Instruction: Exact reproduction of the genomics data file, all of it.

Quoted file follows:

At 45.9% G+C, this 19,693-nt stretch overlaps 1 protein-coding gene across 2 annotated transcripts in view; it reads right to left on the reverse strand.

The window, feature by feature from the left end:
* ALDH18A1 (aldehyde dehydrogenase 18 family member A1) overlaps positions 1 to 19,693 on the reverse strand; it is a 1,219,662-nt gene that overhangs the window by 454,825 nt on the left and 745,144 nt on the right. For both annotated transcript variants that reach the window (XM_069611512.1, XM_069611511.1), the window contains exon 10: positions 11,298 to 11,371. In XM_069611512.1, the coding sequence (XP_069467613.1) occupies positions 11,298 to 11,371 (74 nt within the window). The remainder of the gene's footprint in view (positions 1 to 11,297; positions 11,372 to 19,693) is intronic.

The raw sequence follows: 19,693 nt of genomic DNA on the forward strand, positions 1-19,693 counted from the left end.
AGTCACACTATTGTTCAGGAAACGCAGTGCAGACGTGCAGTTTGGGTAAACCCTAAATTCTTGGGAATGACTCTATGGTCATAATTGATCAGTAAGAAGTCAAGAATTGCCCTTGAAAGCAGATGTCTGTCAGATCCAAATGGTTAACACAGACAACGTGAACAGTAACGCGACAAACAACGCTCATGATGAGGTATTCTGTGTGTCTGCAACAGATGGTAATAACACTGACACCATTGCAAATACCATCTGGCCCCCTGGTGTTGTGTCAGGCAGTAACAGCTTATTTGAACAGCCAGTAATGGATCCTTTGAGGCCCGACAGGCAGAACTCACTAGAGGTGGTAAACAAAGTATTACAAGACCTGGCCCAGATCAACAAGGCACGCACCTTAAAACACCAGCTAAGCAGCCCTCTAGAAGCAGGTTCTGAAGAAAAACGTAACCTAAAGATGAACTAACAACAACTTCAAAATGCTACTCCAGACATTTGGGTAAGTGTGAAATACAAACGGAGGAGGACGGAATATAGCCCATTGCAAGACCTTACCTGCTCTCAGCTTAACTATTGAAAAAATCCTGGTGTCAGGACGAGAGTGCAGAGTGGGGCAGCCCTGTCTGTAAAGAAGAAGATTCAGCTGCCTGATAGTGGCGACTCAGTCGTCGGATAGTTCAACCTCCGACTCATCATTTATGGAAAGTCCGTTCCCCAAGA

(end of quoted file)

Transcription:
At 45.9% G+C, this 19,693-nt stretch overlaps 1 protein-coding gene across 2 annotated transcripts in view; it reads right to left on the reverse strand.

The window, feature by feature from the left end:
* ALDH18A1 (aldehyde dehydrogenase 18 family member A1) overlaps positions 1 to 19,693 on the reverse strand; it is a 1,219,662-nt gene that overhangs the window by 454,825 nt on the left and 745,144 nt on the right. For both annotated transcript variants that reach the window (XM_069611512.1, XM_069611511.1), the window contains exon 10: positions 11,298 to 11,371. In XM_069611512.1, the coding sequence (XP_069467613.1) occupies positions 11,298 to 11,371 (74 nt within the window). The remainder of the gene's footprint in view (positions 1 to 11,297; positions 11,372 to 19,693) is intronic.

The raw sequence follows: 19,693 nt of genomic DNA on the forward strand, positions 1-19,693 counted from the left end.
AGTCACACTATTGTTCAGGAAACGCAGTGCAGACGTGCAGTTTGGGTAAACCCTAAATTCTTGGGAATGACTCTATGGTCATAATTGATCAGTAAGAAGTCAAGAATTGCCCTTGAAAGCAGATGTCTGTCAGATCCAAATGGTTAACACAGACAACGTGAACAGTAACGCGACAAACAACGCTCATGATGAGGTATTCTGTGTGTCTGCAACAGATGGTAATAACACTGACACCATTGCAAATACCATCTGGCCCCCTGGTGTTGTGTCAGGCAGTAACAGCTTATTTGAACAGCCAGTAATGGATCCTTTGAGGCCCGACAGGCAGAACTCACTAGAGGTGGTAAACAAAGTATTACAAGACCTGGCCCAGATCAACAAGGCACGCACCTTAAAACACCAGCTAAGCAGCCCTCTAGAAGCAGGTTCTGAAGAAAAACGTAACCTAAAGATGAACTAACAACAACTTCAAAATGCTACTCCAGACATTTGGGTAAGTGTGAAATACAAACGGAGGAGGACGGAATATAGCCCATTGCAAGACCTTACCTGCTCTCAGCTTAACTATTGAAAAAATCCTGGTGTCAGGACGAGAGTGCAGAGTGGGGCAGCCCTGTCTGTAAAGAAGAAGATTCAGCTGCCTGATAGTGGCGACTCAGTCGTCGGATAGTTCAACCTCCGACTCATCATTTATGGAAAGTCCGTTCCCCAAGA